And that is where my writing ended that day.  It is strange for me to be unable to put things into words, as writing has always come so natural to me.  I can see poetry possibly being an effective strategy for helping me to express my depression, though I haven’t dove into poetry for 20 years.

Let me know what tools you use to describe your own depression, or to express whatever turmoil you’re struggling with inside.

My Support System

I am one of those people with bipolar disorder who happens to have a very strong support system.  These people include my family and friends, doctor and therapist (well, I’m in a transition with that, but my previous one was Rockin’ Awesome Therapist Lady) and also, my cat.  I can call up any one of my sisters and they will lend a solid listening ear no matter what time of the day or night it is.

I also have a simple, low-stress job currently.  It doesn’t provide much pay and doesn’t provide benefits and barely supports my family, but I can surely say it’s the best job I’ve ever had.  I have no worries whatsoever, the owners adore me, and the customers are sweethearts.  (Did you hear that?  I just said the word “customers” and “sweethearts” in the same sentence.  And I totally mean it.  I know you don’t believe me.  You should.)

So in saying all that, I’m pretty lucky.  I once was a manic mess battling myself in a mental hospital.  It gave me a deep, sincere empathy for certain populations of the mentally ill in this country – those who you might see outside a department store, homeless, muttering to themselves.  I truly and honestly believe that that would be my life if it weren’t for all the blessings I have been given to maintain a certain level of sanity in the maintenance of my bipolar disorder.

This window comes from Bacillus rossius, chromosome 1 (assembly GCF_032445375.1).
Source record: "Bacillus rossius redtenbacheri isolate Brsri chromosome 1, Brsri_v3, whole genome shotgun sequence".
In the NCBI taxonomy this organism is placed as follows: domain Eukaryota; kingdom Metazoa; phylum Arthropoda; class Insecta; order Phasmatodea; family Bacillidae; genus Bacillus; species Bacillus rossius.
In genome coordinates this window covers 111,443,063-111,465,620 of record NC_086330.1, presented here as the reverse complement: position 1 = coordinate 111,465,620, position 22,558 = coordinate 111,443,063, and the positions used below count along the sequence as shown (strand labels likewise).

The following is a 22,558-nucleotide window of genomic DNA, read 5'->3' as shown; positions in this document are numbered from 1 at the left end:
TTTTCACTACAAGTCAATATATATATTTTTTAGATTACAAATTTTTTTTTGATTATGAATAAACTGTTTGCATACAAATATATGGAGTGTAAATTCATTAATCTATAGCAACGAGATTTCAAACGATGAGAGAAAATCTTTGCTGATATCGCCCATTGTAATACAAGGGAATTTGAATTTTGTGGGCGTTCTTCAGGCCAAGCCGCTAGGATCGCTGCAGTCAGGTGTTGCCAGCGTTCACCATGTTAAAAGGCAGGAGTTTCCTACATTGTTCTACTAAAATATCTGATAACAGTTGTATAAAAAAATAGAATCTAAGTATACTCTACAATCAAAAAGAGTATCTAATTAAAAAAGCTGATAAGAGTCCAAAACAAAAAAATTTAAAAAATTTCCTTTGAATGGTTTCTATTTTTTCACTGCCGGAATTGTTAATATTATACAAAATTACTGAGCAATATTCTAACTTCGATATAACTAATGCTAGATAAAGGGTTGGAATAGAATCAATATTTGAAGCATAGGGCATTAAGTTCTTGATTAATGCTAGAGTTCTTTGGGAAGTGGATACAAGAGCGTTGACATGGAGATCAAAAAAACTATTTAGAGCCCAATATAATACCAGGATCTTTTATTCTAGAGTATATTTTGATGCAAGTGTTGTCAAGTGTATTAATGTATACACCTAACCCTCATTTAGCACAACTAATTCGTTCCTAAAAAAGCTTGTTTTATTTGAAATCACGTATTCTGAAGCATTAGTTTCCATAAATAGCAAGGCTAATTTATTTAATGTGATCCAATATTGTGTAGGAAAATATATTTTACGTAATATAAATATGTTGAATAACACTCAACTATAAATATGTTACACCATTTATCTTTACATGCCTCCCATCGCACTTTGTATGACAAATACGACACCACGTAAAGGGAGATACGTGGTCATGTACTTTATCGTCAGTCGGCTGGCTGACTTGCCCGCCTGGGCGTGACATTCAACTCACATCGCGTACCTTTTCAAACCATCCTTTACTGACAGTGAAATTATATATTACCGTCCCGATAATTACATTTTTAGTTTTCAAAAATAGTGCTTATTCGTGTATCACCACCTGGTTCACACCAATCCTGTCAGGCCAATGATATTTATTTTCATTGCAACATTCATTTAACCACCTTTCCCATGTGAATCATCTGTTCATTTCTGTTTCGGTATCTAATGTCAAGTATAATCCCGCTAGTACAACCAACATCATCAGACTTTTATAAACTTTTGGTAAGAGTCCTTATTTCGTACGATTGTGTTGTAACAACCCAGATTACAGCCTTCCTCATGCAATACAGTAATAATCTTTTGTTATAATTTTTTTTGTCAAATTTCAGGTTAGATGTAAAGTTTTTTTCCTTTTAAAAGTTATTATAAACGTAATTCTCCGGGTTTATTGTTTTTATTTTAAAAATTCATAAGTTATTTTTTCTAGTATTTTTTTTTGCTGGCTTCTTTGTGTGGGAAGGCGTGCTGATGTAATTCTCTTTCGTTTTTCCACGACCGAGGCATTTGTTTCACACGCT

I did lose my job at one point when I had a manic episode and had to be hospitalized.  I almost didn’t finish college when I had my first psychotic episode and took time to recover.  But I did it.  Thanks to the support.

So if you are someone who loves someone with a mental illness and is supportive, please give yourself a hug.  Because it is HARD WORK and for some of you, you may be the reason that the person you care about is still alive right now.  I know that is true for the ones who helped me when I so desperately needed them.

 

Wish You Were Here

I can’t post videos and this is lame but Wish You Were Here (by Pink Floyd and only Pink Floyd by personal preference) is playing on repeat right now and for some reason I thought someone might give a crap.  I will never post about music again (by personal preference).

Oh yeah, and one more:  Hallelujah by Leonard Cohen.  Totally probably most likely overused but understated all at the same time.  Okay, now I’m never going to post about music again (personal rules that don’t apply to anyone else – I’m totally okay hearing about music likes, choices, etc., etc.)

Sometimes I have really strong convictions about very specific things even though I have no basis for really strong convictions about very specific things.  Like flu vaccines.  I don’t want one and never will and there is absolutely no logic nor explanation nor reason behind this choice.  (These tendencies drive my sisters nuts.)

I feel a strong conviction to express all this in a blog post RIGHT NOW.